Budgeting your National Disability Insurance Scheme (NDIS) funds is a complicated process, but it is key to keeping your spending on track.
- Budgeting your NDIS plan can be stressful and many people worry they will run out of funding
- If it does look like your funding is getting low you can ask for the most up to date invoices from your providers, assess where your money is going and request a review if you need one
- In emergency cases the NDIA may approve extra funding for you, although it is more common you will have to rearrange your budget or pay for supports yourself
If you don’t keep an eye on your spending there is the risk that you run out of money early and you might not be able to continue your supports up until the date your next plan arrives.
Sometimes people get caught out with budgeting, for a number of reasons, and start to run out of funding too early.
This is a stressful situation to be in, so this article guides you through some ways you can manage your stress and get your plan back under control, as well as a few suggestions for how to avoid running out of funds.
It’s important to note that if you are agency managed you should never run out of funds because service bookings on the NDIS portal have to come under your budget, so the below suggestions are for people with plan managers or those who self-manage their plan.
Review and assess
The first step is to identify why it is that you’re running out of funds – does your plan have enough funding or not, do you know what your providers are charging, have any unexpected costs come up, or have your needs changed?
If the issue is with the plan itself and the original amount of funding you were given was not enough, or if your circumstances have changed and you need different supports, request a plan review through your Local Area Coordinator, or by contacting the NDIS on 1800 800 110.
If the issue is unexpected costs, check whether they were charged by a provider, for example for overtime or travel costs.
Review your service agreement with the provider to see whether it covers these expenses and talk to your provider about the arrangement so that you can understand the costs and include them in your budget.
You may need to reassess how you are using your funds to make sure they last until your next plan is ready.
If you are concerned and need to cut some services, prioritise what is most important to help you live safely first and what helps you to pursue your goals, then consider what supports you can receive less regularly.
There is flexibility in the Core supports budget in your plan, and those funds can be used across any of the Core support categories.
If you are running out in one category but have surplus in another you might be able to rearrange the funding to cover your shortfall.
However, if you receive periodic payments for transport that funding is not flexible.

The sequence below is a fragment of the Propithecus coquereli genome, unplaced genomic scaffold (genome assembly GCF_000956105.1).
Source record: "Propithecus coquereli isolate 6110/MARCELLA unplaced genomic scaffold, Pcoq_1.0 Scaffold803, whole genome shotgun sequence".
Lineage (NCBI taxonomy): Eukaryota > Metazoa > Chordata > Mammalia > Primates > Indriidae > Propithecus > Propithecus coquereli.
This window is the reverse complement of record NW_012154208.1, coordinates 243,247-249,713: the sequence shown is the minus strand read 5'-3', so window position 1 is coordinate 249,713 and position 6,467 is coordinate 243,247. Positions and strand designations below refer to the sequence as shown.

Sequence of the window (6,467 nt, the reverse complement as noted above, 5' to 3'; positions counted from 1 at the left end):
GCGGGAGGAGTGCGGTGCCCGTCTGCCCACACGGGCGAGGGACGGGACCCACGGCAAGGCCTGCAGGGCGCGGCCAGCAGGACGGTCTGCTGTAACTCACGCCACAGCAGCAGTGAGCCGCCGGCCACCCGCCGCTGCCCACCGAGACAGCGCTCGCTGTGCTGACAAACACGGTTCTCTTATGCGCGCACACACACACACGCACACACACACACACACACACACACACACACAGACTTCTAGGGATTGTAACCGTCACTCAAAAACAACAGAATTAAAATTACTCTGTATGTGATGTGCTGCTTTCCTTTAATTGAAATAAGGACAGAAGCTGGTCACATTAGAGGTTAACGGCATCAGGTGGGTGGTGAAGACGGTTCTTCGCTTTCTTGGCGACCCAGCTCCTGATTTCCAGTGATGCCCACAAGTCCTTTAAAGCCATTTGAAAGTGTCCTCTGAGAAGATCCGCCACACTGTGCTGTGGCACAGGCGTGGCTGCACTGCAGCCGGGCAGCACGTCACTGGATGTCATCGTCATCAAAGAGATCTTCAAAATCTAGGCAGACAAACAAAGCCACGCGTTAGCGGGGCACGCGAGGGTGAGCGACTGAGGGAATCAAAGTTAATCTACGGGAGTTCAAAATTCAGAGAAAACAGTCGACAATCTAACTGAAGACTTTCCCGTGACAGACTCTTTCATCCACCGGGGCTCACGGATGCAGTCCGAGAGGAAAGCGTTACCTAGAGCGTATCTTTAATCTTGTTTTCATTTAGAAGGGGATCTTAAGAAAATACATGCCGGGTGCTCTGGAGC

Keep in mind the date of your plan review will not be the date your new plan starts as it will need to be approved first, so your funds need to last until after the plan review.
In some cases the National Disability Insurance Agency (NDIA) might approve emergency funding for you until your plan can be reviewed.
However, the NDIA won’t usually approve more funding if you’ve run out of money because of the management of your plan.
Be aware that if you are self or plan managed and overspend you will owe the NDIA a debt for what you spent outside your NDIS budget.
If you do run out of funding, consider how your supports might be provided by other systems, like the health system.
For example, your GP might be able to refer you to a mental health service to fill the gap in your supports.
Consider if there are any community services that can help you – is there a community service that transports people in your area to appointments that can replace private transport or a volunteer organisation that can help you to do your shopping or access the community?
The final option is to consider whether you can afford to self-fund supports for a time.
There are a few things you can do to plan ahead and prevent yourself from the shock of running out of funds.
Some NDIS participants like to have a buffer of 5-10 percent of their funding set aside when starting their plan, for unexpected costs or to cover the time between the review and a new plan beginning.
Two months before your plan ends you can also request up to date invoices from your providers so you can budget your remaining funds and reassess whether your spending is on track.
If you have a plan manager they may have ways to track your spending – such as an app that shows how much of your plan you’ve spent and how the remaining funds will look until the end of your plan.
You still need to keep track of invoices and spending though, because sometimes providers can invoice a while after the service was provided, meaning you actually have less funds than what you appear to have.
Whether you are self managed or have a plan manager, or even whether you have a support coordinator or not, it is still your responsibility to make sure you are not overspending.
How do you keep track of your NDIS funds and spending? Tell us in the comments below.